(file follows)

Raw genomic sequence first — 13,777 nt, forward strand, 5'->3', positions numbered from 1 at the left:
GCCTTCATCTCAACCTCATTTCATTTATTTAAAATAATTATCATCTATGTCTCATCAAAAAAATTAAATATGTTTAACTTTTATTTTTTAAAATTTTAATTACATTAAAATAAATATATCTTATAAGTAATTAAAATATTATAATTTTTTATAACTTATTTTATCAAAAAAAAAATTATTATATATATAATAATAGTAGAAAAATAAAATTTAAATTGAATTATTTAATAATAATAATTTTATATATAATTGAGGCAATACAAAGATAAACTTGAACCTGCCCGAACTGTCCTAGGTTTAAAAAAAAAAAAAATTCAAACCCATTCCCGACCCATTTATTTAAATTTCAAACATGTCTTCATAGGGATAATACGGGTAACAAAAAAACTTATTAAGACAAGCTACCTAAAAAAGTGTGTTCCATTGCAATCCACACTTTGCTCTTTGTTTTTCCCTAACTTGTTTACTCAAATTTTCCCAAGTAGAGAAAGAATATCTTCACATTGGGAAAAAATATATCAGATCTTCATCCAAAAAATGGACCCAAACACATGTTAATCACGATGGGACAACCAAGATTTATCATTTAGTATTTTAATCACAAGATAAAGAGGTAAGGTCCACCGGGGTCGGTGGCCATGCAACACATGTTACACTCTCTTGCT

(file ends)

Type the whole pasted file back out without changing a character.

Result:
Raw genomic sequence first — 13,777 nt, forward strand, 5'->3', positions numbered from 1 at the left:
GCCTTCATCTCAACCTCATTTCATTTATTTAAAATAATTATCATCTATGTCTCATCAAAAAAATTAAATATGTTTAACTTTTATTTTTTAAAATTTTAATTACATTAAAATAAATATATCTTATAAGTAATTAAAATATTATAATTTTTTATAACTTATTTTATCAAAAAAAAAATTATTATATATATAATAATAGTAGAAAAATAAAATTTAAATTGAATTATTTAATAATAATAATTTTATATATAATTGAGGCAATACAAAGATAAACTTGAACCTGCCCGAACTGTCCTAGGTTTAAAAAAAAAAAAAATTCAAACCCATTCCCGACCCATTTATTTAAATTTCAAACATGTCTTCATAGGGATAATACGGGTAACAAAAAAACTTATTAAGACAAGCTACCTAAAAAAGTGTGTTCCATTGCAATCCACACTTTGCTCTTTGTTTTTCCCTAACTTGTTTACTCAAATTTTCCCAAGTAGAGAAAGAATATCTTCACATTGGGAAAAAATATATCAGATCTTCATCCAAAAAATGGACCCAAACACATGTTAATCACGATGGGACAACCAAGATTTATCATTTAGTATTTTAATCACAAGATAAAGAGGTAAGGTCCACCGGGGTCGGTGGCCATGCAACACATGTTACACTCTCTTGCT